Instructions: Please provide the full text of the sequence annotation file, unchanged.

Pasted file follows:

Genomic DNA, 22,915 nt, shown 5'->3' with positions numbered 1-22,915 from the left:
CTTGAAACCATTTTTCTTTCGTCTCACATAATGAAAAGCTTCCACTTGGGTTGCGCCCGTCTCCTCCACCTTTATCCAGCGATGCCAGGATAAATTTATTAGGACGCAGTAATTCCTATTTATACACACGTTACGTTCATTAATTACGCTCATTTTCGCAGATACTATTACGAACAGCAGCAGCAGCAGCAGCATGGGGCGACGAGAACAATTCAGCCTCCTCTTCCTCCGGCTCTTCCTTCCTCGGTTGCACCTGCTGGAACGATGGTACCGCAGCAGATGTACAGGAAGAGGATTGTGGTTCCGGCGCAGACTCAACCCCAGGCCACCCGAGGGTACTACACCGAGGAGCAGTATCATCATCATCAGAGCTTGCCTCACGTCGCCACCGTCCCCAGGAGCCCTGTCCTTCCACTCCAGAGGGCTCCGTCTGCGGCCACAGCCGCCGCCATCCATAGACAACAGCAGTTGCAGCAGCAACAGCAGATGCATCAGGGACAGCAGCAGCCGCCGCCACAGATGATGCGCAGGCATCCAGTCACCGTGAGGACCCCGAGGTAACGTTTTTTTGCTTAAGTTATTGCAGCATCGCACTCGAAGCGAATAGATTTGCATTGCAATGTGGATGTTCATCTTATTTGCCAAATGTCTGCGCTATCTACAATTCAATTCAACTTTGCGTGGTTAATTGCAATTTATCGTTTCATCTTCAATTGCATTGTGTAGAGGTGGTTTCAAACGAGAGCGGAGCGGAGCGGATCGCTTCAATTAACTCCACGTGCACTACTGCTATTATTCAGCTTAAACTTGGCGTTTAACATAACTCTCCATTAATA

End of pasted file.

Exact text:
Genomic DNA, 22,915 nt, shown 5'->3' with positions numbered 1-22,915 from the left:
CTTGAAACCATTTTTCTTTCGTCTCACATAATGAAAAGCTTCCACTTGGGTTGCGCCCGTCTCCTCCACCTTTATCCAGCGATGCCAGGATAAATTTATTAGGACGCAGTAATTCCTATTTATACACACGTTACGTTCATTAATTACGCTCATTTTCGCAGATACTATTACGAACAGCAGCAGCAGCAGCAGCATGGGGCGACGAGAACAATTCAGCCTCCTCTTCCTCCGGCTCTTCCTTCCTCGGTTGCACCTGCTGGAACGATGGTACCGCAGCAGATGTACAGGAAGAGGATTGTGGTTCCGGCGCAGACTCAACCCCAGGCCACCCGAGGGTACTACACCGAGGAGCAGTATCATCATCATCAGAGCTTGCCTCACGTCGCCACCGTCCCCAGGAGCCCTGTCCTTCCACTCCAGAGGGCTCCGTCTGCGGCCACAGCCGCCGCCATCCATAGACAACAGCAGTTGCAGCAGCAACAGCAGATGCATCAGGGACAGCAGCAGCCGCCGCCACAGATGATGCGCAGGCATCCAGTCACCGTGAGGACCCCGAGGTAACGTTTTTTTGCTTAAGTTATTGCAGCATCGCACTCGAAGCGAATAGATTTGCATTGCAATGTGGATGTTCATCTTATTTGCCAAATGTCTGCGCTATCTACAATTCAATTCAACTTTGCGTGGTTAATTGCAATTTATCGTTTCATCTTCAATTGCATTGTGTAGAGGTGGTTTCAAACGAGAGCGGAGCGGAGCGGATCGCTTCAATTAACTCCACGTGCACTACTGCTATTATTCAGCTTAAACTTGGCGTTTAACATAACTCTCCATTAATA